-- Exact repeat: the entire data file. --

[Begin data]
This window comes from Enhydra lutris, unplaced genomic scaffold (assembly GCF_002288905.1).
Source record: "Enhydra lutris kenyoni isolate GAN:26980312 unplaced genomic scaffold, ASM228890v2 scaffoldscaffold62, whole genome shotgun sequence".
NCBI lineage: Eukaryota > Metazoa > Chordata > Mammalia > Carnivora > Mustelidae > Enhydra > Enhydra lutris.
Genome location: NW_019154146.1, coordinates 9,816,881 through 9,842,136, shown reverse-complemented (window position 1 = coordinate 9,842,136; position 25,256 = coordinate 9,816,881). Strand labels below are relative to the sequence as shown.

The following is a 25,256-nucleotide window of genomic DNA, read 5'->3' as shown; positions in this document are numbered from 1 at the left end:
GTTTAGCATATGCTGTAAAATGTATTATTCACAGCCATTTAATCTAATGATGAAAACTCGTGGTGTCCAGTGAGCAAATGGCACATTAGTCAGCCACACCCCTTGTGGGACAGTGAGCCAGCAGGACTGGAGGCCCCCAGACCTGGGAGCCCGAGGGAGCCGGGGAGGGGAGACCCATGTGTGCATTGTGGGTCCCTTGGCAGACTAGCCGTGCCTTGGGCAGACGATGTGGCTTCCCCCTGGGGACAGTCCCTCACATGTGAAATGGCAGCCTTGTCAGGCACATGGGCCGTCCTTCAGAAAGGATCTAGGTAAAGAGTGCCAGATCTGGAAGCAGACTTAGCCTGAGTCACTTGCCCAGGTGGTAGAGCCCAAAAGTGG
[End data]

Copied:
This window comes from Enhydra lutris, unplaced genomic scaffold (assembly GCF_002288905.1).
Source record: "Enhydra lutris kenyoni isolate GAN:26980312 unplaced genomic scaffold, ASM228890v2 scaffoldscaffold62, whole genome shotgun sequence".
NCBI lineage: Eukaryota > Metazoa > Chordata > Mammalia > Carnivora > Mustelidae > Enhydra > Enhydra lutris.
Genome location: NW_019154146.1, coordinates 9,816,881 through 9,842,136, shown reverse-complemented (window position 1 = coordinate 9,842,136; position 25,256 = coordinate 9,816,881). Strand labels below are relative to the sequence as shown.

The following is a 25,256-nucleotide window of genomic DNA, read 5'->3' as shown; positions in this document are numbered from 1 at the left end:
GTTTAGCATATGCTGTAAAATGTATTATTCACAGCCATTTAATCTAATGATGAAAACTCGTGGTGTCCAGTGAGCAAATGGCACATTAGTCAGCCACACCCCTTGTGGGACAGTGAGCCAGCAGGACTGGAGGCCCCCAGACCTGGGAGCCCGAGGGAGCCGGGGAGGGGAGACCCATGTGTGCATTGTGGGTCCCTTGGCAGACTAGCCGTGCCTTGGGCAGACGATGTGGCTTCCCCCTGGGGACAGTCCCTCACATGTGAAATGGCAGCCTTGTCAGGCACATGGGCCGTCCTTCAGAAAGGATCTAGGTAAAGAGTGCCAGATCTGGAAGCAGACTTAGCCTGAGTCACTTGCCCAGGTGGTAGAGCCCAAAAGTGG